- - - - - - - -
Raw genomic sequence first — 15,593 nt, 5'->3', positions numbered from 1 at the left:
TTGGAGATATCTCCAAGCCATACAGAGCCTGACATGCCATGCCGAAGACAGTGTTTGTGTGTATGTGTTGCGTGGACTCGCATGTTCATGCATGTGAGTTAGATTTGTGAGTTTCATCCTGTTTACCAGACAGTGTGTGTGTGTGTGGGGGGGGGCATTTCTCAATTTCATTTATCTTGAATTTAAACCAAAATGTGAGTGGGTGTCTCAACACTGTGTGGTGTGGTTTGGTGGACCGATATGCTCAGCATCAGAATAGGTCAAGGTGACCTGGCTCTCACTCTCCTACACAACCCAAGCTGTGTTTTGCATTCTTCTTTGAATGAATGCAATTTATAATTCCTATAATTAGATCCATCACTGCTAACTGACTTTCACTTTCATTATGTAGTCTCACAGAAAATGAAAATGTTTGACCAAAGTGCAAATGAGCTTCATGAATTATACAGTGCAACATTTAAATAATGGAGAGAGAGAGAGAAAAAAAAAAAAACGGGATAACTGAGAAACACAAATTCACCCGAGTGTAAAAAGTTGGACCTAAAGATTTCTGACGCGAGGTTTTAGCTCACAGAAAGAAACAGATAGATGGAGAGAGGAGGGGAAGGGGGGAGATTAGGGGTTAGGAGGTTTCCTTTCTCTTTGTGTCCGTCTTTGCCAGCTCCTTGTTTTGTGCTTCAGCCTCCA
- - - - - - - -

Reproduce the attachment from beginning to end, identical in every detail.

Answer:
Raw genomic sequence first — 15,593 nt, 5'->3', positions numbered from 1 at the left:
TTGGAGATATCTCCAAGCCATACAGAGCCTGACATGCCATGCCGAAGACAGTGTTTGTGTGTATGTGTTGCGTGGACTCGCATGTTCATGCATGTGAGTTAGATTTGTGAGTTTCATCCTGTTTACCAGACAGTGTGTGTGTGTGTGGGGGGGGGCATTTCTCAATTTCATTTATCTTGAATTTAAACCAAAATGTGAGTGGGTGTCTCAACACTGTGTGGTGTGGTTTGGTGGACCGATATGCTCAGCATCAGAATAGGTCAAGGTGACCTGGCTCTCACTCTCCTACACAACCCAAGCTGTGTTTTGCATTCTTCTTTGAATGAATGCAATTTATAATTCCTATAATTAGATCCATCACTGCTAACTGACTTTCACTTTCATTATGTAGTCTCACAGAAAATGAAAATGTTTGACCAAAGTGCAAATGAGCTTCATGAATTATACAGTGCAACATTTAAATAATGGAGAGAGAGAGAGAAAAAAAAAAAAACGGGATAACTGAGAAACACAAATTCACCCGAGTGTAAAAAGTTGGACCTAAAGATTTCTGACGCGAGGTTTTAGCTCACAGAAAGAAACAGATAGATGGAGAGAGGAGGGGAAGGGGGGAGATTAGGGGTTAGGAGGTTTCCTTTCTCTTTGTGTCCGTCTTTGCCAGCTCCTTGTTTTGTGCTTCAGCCTCCA